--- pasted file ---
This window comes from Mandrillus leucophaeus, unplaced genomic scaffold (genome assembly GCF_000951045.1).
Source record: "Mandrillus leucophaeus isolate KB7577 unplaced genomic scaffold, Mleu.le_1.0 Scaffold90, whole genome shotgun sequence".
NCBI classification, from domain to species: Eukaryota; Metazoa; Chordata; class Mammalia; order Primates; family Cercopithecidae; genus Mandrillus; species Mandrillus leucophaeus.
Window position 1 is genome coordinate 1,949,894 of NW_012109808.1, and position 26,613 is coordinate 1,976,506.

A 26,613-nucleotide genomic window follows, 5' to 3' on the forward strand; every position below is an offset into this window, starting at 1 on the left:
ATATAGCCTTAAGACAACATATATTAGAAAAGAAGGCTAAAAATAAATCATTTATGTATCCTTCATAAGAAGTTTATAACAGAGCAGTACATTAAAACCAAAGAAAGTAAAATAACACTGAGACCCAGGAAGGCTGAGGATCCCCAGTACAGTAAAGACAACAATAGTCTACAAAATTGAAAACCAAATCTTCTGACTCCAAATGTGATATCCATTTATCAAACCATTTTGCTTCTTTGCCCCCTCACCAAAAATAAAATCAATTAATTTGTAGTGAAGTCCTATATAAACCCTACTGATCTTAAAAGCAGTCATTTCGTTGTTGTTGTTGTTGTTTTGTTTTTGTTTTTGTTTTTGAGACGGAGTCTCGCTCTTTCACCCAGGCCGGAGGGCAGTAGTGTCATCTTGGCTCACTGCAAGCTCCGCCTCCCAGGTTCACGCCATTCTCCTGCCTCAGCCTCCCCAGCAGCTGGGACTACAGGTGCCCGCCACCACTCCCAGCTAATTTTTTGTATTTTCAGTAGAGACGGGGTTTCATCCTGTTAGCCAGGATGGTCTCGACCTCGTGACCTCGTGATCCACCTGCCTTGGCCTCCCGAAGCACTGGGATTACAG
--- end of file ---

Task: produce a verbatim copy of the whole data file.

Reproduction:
This window comes from Mandrillus leucophaeus, unplaced genomic scaffold (genome assembly GCF_000951045.1).
Source record: "Mandrillus leucophaeus isolate KB7577 unplaced genomic scaffold, Mleu.le_1.0 Scaffold90, whole genome shotgun sequence".
NCBI classification, from domain to species: Eukaryota; Metazoa; Chordata; class Mammalia; order Primates; family Cercopithecidae; genus Mandrillus; species Mandrillus leucophaeus.
Window position 1 is genome coordinate 1,949,894 of NW_012109808.1, and position 26,613 is coordinate 1,976,506.

A 26,613-nucleotide genomic window follows, 5' to 3' on the forward strand; every position below is an offset into this window, starting at 1 on the left:
ATATAGCCTTAAGACAACATATATTAGAAAAGAAGGCTAAAAATAAATCATTTATGTATCCTTCATAAGAAGTTTATAACAGAGCAGTACATTAAAACCAAAGAAAGTAAAATAACACTGAGACCCAGGAAGGCTGAGGATCCCCAGTACAGTAAAGACAACAATAGTCTACAAAATTGAAAACCAAATCTTCTGACTCCAAATGTGATATCCATTTATCAAACCATTTTGCTTCTTTGCCCCCTCACCAAAAATAAAATCAATTAATTTGTAGTGAAGTCCTATATAAACCCTACTGATCTTAAAAGCAGTCATTTCGTTGTTGTTGTTGTTGTTTTGTTTTTGTTTTTGTTTTTGAGACGGAGTCTCGCTCTTTCACCCAGGCCGGAGGGCAGTAGTGTCATCTTGGCTCACTGCAAGCTCCGCCTCCCAGGTTCACGCCATTCTCCTGCCTCAGCCTCCCCAGCAGCTGGGACTACAGGTGCCCGCCACCACTCCCAGCTAATTTTTTGTATTTTCAGTAGAGACGGGGTTTCATCCTGTTAGCCAGGATGGTCTCGACCTCGTGACCTCGTGATCCACCTGCCTTGGCCTCCCGAAGCACTGGGATTACAG